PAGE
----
Quenta Noldorinwa, chapter 17, p. 153.

  1. carcanet. A jewelled necklace. The Nauglafring (or “Nauglamír” in The Silmarillion) was a necklace made by Dwarves for Thingol, king of Doriath, in which the Silmaril was set. It was an unlucky piece of jewellery, the cause of many deaths.
  1. Silmaril. The Silmarils were three jewels made by the elvish craftsman Fëanor, and stolen by the dark lord Morgoth. They were the cause of much strife:

    Then he [Fëanor] swore a terrible oath. His seven sons leaped straight-way to his side and took the selfsame vow together, each with drawn sword. They swore an oath which none shall break, and none should take, by the name of the Allfather, calling the Everlasting Dark upon them, if they kept it not; and Manwë they named in witness, and Varda, and the Holy Mount, vowing to pursue with vengeance and hatred to the ends of the world Vala, Demon, Elf, or Man as yet unbom, or any creature great or small, good or evil, that time should bring forth unto the end of days, whoso should hold or take or keep a Silmaril from their possession.

    Quenta Silmarillion, chapter 5, p. 257.

  1. living light. The Silmarils contained the light of the Two Trees of Valinor:

    Fëanor, son of Finwë, began a long and marvellous labour; and he summoned all his lore, and power, and subtle skill; for he purposed to make things more fair than any of the Eldar had yet made, that should last beyond the end of all. Three jewels he made, and named them Silmarils. A living fire burned within them that was blended of the light of the Two Trees.

    Quenta Silmarillion, chapter 4, p. 249.

  1. Otherworld. Perhaps another name for Valinor.
  1. Tarmenel. An elvish (Quenya) word meaning “high heaven”, apparently a region of the atmosphere; perhaps this is another name for Ilmen:

    Ilmen is that air that is clear and pure being pervaded by light though it gives no light. Ilmen lies above Vista, and is not great in depth, but is deepest in the West and East, and least in the North and South. In Valinor the air is Ilmen, but Vista flows in at times especially in Elvenhome, part of which is at the eastern feet of the Mountains; and if Valinor is darkened and this air is not cleansed by the light of the Blessed Realm, it takes the form of shadows and grey mists. But Ilmen and Vista will mingle being of like nature, but Ilmen is breathed by the Gods, and purified by the passage of the luminaries; for in Ilmen Varda ordained the courses of the stars, and later of the Moon and Sun.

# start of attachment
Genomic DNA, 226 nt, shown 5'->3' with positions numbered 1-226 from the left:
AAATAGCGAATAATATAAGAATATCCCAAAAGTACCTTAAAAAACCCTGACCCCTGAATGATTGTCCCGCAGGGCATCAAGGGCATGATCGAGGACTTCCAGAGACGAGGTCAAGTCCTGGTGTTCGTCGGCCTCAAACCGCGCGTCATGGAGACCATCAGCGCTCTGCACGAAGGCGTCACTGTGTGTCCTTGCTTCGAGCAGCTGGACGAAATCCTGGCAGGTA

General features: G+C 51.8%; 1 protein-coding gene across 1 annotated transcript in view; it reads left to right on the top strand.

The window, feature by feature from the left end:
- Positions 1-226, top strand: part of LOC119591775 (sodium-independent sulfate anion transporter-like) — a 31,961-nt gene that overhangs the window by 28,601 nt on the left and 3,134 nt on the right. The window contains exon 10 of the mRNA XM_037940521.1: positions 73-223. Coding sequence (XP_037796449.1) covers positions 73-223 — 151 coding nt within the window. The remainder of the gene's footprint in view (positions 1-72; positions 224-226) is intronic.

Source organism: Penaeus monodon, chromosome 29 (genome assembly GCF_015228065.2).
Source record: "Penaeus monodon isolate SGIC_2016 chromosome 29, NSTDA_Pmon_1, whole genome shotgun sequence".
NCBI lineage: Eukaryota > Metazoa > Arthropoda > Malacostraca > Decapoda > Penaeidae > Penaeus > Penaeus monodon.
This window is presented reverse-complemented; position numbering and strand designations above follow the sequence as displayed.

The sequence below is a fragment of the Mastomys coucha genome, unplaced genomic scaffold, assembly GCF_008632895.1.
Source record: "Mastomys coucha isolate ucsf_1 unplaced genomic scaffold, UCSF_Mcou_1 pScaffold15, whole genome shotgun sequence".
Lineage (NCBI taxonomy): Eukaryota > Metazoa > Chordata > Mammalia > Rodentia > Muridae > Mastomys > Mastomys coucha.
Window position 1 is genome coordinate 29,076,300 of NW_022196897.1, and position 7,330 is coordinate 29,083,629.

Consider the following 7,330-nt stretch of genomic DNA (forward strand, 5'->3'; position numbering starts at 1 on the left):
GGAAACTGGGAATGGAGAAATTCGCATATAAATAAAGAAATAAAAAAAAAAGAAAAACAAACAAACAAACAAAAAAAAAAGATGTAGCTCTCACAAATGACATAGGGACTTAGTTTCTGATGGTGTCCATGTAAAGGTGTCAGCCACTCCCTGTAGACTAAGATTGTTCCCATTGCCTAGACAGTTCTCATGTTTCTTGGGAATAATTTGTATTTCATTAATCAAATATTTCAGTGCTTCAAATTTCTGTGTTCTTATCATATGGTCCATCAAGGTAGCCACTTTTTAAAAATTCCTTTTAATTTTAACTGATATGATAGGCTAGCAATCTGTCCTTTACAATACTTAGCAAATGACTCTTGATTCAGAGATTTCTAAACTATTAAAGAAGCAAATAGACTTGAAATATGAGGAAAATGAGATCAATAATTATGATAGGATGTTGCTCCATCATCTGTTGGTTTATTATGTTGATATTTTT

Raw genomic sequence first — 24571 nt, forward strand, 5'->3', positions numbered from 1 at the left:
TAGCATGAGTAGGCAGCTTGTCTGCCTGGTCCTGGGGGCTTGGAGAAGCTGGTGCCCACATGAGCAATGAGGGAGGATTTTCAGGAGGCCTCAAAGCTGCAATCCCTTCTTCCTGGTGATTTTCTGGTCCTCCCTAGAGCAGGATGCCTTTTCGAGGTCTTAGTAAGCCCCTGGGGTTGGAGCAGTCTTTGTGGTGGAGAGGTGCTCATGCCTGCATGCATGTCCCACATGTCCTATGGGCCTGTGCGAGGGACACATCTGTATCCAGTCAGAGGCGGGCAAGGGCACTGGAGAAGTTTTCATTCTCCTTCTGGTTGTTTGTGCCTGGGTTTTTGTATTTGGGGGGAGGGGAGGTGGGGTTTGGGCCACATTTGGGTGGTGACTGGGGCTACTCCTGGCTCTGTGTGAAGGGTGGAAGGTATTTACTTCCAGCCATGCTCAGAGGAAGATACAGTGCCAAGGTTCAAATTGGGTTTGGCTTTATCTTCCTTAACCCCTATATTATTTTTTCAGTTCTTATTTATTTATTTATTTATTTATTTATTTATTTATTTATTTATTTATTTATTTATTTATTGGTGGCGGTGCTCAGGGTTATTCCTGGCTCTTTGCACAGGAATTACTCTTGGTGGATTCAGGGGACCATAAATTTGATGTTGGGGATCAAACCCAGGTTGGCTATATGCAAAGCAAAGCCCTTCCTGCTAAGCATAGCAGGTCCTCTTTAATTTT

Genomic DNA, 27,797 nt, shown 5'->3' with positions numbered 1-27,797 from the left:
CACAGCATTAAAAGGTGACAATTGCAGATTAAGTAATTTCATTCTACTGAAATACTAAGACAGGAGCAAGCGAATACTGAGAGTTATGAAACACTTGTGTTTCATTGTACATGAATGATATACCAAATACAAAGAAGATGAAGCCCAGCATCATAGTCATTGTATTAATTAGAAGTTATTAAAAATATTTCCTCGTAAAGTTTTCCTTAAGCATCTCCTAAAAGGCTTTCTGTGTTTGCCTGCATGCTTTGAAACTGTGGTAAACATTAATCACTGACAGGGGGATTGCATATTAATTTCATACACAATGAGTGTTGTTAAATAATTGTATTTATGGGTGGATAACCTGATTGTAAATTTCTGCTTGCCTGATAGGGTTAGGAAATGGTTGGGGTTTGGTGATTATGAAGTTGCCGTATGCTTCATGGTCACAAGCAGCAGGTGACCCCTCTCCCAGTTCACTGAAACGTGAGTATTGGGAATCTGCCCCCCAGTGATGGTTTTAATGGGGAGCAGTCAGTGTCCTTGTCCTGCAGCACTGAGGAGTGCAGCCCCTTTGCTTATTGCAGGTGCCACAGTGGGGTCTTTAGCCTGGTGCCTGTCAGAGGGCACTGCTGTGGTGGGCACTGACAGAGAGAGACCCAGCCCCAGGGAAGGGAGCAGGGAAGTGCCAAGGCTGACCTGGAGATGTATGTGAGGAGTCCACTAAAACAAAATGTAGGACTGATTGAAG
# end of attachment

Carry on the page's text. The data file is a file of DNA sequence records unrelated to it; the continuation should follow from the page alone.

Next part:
J. R. R. Tolkien (c. 1930). ‘Of the Fashion of the World’. In Christopher Tolkien (1986). The Shaping of Middle-earth, p. 236. London: HarperCollins.

  1. from east to west. Eärendil sails away from Middle-earth towards Valinor again.
  1. Evernight. Perhaps a region where it is always night. Compare “Evereven” on line 101. An early draft of the poem also had “Evermorn” and “Evernoon” to complete the cycle. This doesn’t seem to correspond to any place in Tolkien’s cosmology, so it may be a fanciful idea that survived into the published version, like “chalcedony” on line 16.
  1. leagues unlit. This is consistent with the interpretation that ‘Evernight’ on line 53 is a region where it is always night.
  1. that drowned before the Days began. When the gods first came to Middle-earth they built two great lamps to light the world, and there was no cycle of day and night. When these were destroyed many lands were drowned:

    And the light of the lamps of the Valar went out over the Earth so that all was lit as it were in a changeless day. […] But at length Melkor returned in secret […] and when he saw his time he revealed himself and made war again on the Valar, his brethren; and he threw down the lamps, and a new darkness fell on the Earth, arid all growth ceased; and in the fall of the lamps (which were very great) the seas were lifted up in fury, and many lands were drowned.

    J. R. R. Tolkien (c. 1950). ‘Ainulindalë’. In Christopher Tolkien (1993). Morgoth’s Ring, pp. 32–33. London: HarperCollins.

    The first Days were those creating by the waxing and waning of the light of the Two Trees of Valinor.

  1. strands of pearl. See note to line 32.
  1. the music long. Perhaps the music of the sea-elves, who lived in the part of Valinor where Eärendil came ashore:

    The Teleri dwelt long by the shores of the western sea […] and they grew to love the sound of the waves, and they made songs filled with the music of water.

    Quenta Silmarillion, chapter 3, p. 243.

  1. yellow gold and jewels wan See note to line 32.
  1. the Mountain. Taniquetil, the highest mountain of Valinor, on which stands Ilmarin, the hall of the god Manwë.
  1. knees. The foot-hills of Taniquetil.
  1. Valinor. The land of the gods.
  1. Eldamar. The homeland of the Elves in Valinor.
  1. escaped from night. That is, from ‘Evernight’ (line 53).
  1. haven = harbour, port.
  1. white. The harbour of Alqualondë in Valinor is the “white haven” because the sea-elves (Teleri) have white ships resembling swans (see note to line 7). Compare with the “Grey Havens” of the Third Age:

    For the Elves of the High Kindred had not yet forsaken Middle-earth, and they dwelt still at that time at the Grey Havens away to the west, and in other places within reach of the Shire.

    J. R. R. Tolkien (1954). ‘Concerning Hobbits’. In The Fellowship of the Ring. London: Allen & Unwin.